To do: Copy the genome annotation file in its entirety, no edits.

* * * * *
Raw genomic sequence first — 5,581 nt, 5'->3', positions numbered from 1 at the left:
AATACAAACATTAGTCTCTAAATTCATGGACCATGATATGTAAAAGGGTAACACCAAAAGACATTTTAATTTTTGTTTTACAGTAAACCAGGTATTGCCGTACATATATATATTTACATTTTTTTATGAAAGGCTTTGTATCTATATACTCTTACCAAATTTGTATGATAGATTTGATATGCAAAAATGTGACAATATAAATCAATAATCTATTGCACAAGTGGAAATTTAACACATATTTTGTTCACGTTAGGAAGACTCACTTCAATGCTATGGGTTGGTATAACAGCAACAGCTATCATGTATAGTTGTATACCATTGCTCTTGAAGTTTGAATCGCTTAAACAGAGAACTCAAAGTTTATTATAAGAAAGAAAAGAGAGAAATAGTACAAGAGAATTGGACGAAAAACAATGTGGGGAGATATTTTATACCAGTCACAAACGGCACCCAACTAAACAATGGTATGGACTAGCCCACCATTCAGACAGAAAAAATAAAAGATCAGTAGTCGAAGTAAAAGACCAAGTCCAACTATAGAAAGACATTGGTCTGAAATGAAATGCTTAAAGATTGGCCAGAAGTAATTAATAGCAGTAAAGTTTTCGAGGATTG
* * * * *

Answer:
Raw genomic sequence first — 5,581 nt, 5'->3', positions numbered from 1 at the left:
AATACAAACATTAGTCTCTAAATTCATGGACCATGATATGTAAAAGGGTAACACCAAAAGACATTTTAATTTTTGTTTTACAGTAAACCAGGTATTGCCGTACATATATATATTTACATTTTTTTATGAAAGGCTTTGTATCTATATACTCTTACCAAATTTGTATGATAGATTTGATATGCAAAAATGTGACAATATAAATCAATAATCTATTGCACAAGTGGAAATTTAACACATATTTTGTTCACGTTAGGAAGACTCACTTCAATGCTATGGGTTGGTATAACAGCAACAGCTATCATGTATAGTTGTATACCATTGCTCTTGAAGTTTGAATCGCTTAAACAGAGAACTCAAAGTTTATTATAAGAAAGAAAAGAGAGAAATAGTACAAGAGAATTGGACGAAAAACAATGTGGGGAGATATTTTATACCAGTCACAAACGGCACCCAACTAAACAATGGTATGGACTAGCCCACCATTCAGACAGAAAAAATAAAAGATCAGTAGTCGAAGTAAAAGACCAAGTCCAACTATAGAAAGACATTGGTCTGAAATGAAATGCTTAAAGATTGGCCAGAAGTAATTAATAGCAGTAAAGTTTTCGAGGATTG